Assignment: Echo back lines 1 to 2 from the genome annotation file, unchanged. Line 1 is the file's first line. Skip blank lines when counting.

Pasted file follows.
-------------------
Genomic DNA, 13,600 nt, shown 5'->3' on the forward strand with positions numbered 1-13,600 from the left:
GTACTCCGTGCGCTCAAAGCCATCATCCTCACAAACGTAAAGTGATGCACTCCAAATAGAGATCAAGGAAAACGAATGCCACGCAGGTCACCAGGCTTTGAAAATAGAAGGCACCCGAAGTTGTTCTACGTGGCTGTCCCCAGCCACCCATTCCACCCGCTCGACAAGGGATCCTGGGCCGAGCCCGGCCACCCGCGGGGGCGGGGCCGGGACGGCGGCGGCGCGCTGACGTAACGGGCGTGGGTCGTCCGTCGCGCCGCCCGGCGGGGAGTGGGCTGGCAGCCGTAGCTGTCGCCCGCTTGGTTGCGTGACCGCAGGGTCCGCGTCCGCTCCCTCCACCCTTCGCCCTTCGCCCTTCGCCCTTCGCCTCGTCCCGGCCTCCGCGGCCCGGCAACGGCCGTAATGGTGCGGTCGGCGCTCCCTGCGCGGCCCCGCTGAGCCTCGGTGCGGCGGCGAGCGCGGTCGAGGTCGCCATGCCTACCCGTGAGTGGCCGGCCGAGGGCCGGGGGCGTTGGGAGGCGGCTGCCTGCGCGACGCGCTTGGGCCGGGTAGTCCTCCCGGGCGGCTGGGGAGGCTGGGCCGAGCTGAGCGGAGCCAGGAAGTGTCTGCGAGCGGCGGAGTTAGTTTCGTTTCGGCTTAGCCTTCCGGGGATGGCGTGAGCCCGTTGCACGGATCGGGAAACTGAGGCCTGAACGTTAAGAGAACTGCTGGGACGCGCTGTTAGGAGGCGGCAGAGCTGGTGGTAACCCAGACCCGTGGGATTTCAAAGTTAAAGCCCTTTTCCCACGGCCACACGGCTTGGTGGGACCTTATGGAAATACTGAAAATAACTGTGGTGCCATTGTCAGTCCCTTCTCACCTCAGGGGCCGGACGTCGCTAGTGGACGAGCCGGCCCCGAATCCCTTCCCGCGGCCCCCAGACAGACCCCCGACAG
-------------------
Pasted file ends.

Genomic DNA, 13,600 nt, shown 5'->3' on the forward strand with positions numbered 1-13,600 from the left:
GTACTCCGTGCGCTCAAAGCCATCATCCTCACAAACGTAAAGTGATGCACTCCAAATAGAGATCAAGGAAAACGAATGCCACGCAGGTCACCAGGCTTTGAAAATAGAAGGCACCCGAAGTTGTTCTACGTGGCTGTCCCCAGCCACCCATTCCACCCGCTCGACAAGGGATCCTGGGCCGAGCCCGGCCACCCGCGGGGGCGGGGCCGGGACGGCGGCGGCGCGCTGACGTAACGGGCGTGGGTCGTCCGTCGCGCCGCCCGGCGGGGAGTGGGCTGGCAGCCGTAGCTGTCGCCCGCTTGGTTGCGTGACCGCAGGGTCCGCGTCCGCTCCCTCCACCCTTCGCCCTTCGCCCTTCGCCCTTCGCCTCGTCCCGGCCTCCGCGGCCCGGCAACGGCCGTAATGGTGCGGTCGGCGCTCCCTGCGCGGCCCCGCTGAGCCTCGGTGCGGCGGCGAGCGCGGTCGAGGTCGCCATGCCTACCCGTGAGTGGCCGGCCGAGGGCCGGGGGCGTTGGGAGGCGGCTGCCTGCGCGACGCGCTTGGGCCGGGTAGTCCTCCCGGGCGGCTGGGGAGGCTGGGCCGAGCTGAGCGGAGCCAGGAAGTGTCTGCGAGCGGCGGAGTTAGTTTCGTTTCGGCTTAGCCTTCCGGGGATGGCGTGAGCCCGTTGCACGGATCGGGAAACTGAGGCCTGAACGTTAAGAGAACTGCTGGGACGCGCTGTTAGGAGGCGGCAGAGCTGGTGGTAACCCAGACCCGTGGGATTTCAAAGTTAAAGCCCTTTTCCCACGGCCACACGGCTTGGTGGGACCTTATGGAAATACTGAAAATAACTGTGGTGCCATTGTCAGTCCCTTCTCACCTCAGGGGCCGGACGTCGCTAGTGGACGAGCCGGCCCCGAATCCCTTCCCGCGGCCCCCAGACAGACCCCCGACAG